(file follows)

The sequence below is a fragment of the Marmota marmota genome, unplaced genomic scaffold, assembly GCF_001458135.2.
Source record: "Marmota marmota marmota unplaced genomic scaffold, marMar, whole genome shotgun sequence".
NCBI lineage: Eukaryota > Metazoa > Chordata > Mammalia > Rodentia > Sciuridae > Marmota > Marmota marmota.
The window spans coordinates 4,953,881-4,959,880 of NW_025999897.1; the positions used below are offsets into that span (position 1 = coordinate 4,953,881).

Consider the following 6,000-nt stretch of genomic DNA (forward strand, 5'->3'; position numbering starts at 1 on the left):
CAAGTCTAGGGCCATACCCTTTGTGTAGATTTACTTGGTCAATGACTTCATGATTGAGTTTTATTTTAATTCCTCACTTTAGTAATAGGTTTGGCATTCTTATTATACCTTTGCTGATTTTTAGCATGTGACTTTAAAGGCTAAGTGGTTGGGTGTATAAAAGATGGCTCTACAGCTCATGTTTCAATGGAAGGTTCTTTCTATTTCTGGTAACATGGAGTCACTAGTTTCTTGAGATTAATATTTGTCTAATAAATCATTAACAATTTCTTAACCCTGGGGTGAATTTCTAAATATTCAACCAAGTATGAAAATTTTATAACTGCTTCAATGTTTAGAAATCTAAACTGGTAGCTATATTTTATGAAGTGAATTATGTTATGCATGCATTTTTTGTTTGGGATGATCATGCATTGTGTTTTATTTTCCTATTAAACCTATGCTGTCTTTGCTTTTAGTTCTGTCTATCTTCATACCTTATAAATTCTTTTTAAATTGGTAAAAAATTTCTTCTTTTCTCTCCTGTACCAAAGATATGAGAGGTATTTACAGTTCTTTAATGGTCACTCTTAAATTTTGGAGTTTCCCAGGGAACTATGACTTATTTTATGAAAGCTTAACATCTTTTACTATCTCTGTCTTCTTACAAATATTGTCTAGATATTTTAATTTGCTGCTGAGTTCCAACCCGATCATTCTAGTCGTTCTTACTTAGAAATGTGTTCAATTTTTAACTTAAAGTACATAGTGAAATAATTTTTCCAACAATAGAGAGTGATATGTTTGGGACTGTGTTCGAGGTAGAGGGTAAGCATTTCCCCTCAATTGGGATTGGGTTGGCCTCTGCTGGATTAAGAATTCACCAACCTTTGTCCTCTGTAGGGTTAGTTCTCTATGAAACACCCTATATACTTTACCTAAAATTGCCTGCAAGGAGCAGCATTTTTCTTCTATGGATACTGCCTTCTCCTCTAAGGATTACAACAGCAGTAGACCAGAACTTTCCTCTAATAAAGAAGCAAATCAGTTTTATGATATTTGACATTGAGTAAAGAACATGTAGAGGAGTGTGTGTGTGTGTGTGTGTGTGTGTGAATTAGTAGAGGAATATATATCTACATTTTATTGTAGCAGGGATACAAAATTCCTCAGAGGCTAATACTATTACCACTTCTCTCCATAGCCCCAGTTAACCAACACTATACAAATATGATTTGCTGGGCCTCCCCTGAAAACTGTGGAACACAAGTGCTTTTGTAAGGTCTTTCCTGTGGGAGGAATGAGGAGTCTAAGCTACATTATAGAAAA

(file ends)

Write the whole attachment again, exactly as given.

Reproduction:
The sequence below is a fragment of the Marmota marmota genome, unplaced genomic scaffold, assembly GCF_001458135.2.
Source record: "Marmota marmota marmota unplaced genomic scaffold, marMar, whole genome shotgun sequence".
NCBI lineage: Eukaryota > Metazoa > Chordata > Mammalia > Rodentia > Sciuridae > Marmota > Marmota marmota.
The window spans coordinates 4,953,881-4,959,880 of NW_025999897.1; the positions used below are offsets into that span (position 1 = coordinate 4,953,881).

Consider the following 6,000-nt stretch of genomic DNA (forward strand, 5'->3'; position numbering starts at 1 on the left):
CAAGTCTAGGGCCATACCCTTTGTGTAGATTTACTTGGTCAATGACTTCATGATTGAGTTTTATTTTAATTCCTCACTTTAGTAATAGGTTTGGCATTCTTATTATACCTTTGCTGATTTTTAGCATGTGACTTTAAAGGCTAAGTGGTTGGGTGTATAAAAGATGGCTCTACAGCTCATGTTTCAATGGAAGGTTCTTTCTATTTCTGGTAACATGGAGTCACTAGTTTCTTGAGATTAATATTTGTCTAATAAATCATTAACAATTTCTTAACCCTGGGGTGAATTTCTAAATATTCAACCAAGTATGAAAATTTTATAACTGCTTCAATGTTTAGAAATCTAAACTGGTAGCTATATTTTATGAAGTGAATTATGTTATGCATGCATTTTTTGTTTGGGATGATCATGCATTGTGTTTTATTTTCCTATTAAACCTATGCTGTCTTTGCTTTTAGTTCTGTCTATCTTCATACCTTATAAATTCTTTTTAAATTGGTAAAAAATTTCTTCTTTTCTCTCCTGTACCAAAGATATGAGAGGTATTTACAGTTCTTTAATGGTCACTCTTAAATTTTGGAGTTTCCCAGGGAACTATGACTTATTTTATGAAAGCTTAACATCTTTTACTATCTCTGTCTTCTTACAAATATTGTCTAGATATTTTAATTTGCTGCTGAGTTCCAACCCGATCATTCTAGTCGTTCTTACTTAGAAATGTGTTCAATTTTTAACTTAAAGTACATAGTGAAATAATTTTTCCAACAATAGAGAGTGATATGTTTGGGACTGTGTTCGAGGTAGAGGGTAAGCATTTCCCCTCAATTGGGATTGGGTTGGCCTCTGCTGGATTAAGAATTCACCAACCTTTGTCCTCTGTAGGGTTAGTTCTCTATGAAACACCCTATATACTTTACCTAAAATTGCCTGCAAGGAGCAGCATTTTTCTTCTATGGATACTGCCTTCTCCTCTAAGGATTACAACAGCAGTAGACCAGAACTTTCCTCTAATAAAGAAGCAAATCAGTTTTATGATATTTGACATTGAGTAAAGAACATGTAGAGGAGTGTGTGTGTGTGTGTGTGTGTGTGTGAATTAGTAGAGGAATATATATCTACATTTTATTGTAGCAGGGATACAAAATTCCTCAGAGGCTAATACTATTACCACTTCTCTCCATAGCCCCAGTTAACCAACACTATACAAATATGATTTGCTGGGCCTCCCCTGAAAACTGTGGAACACAAGTGCTTTTGTAAGGTCTTTCCTGTGGGAGGAATGAGGAGTCTAAGCTACATTATAGAAAA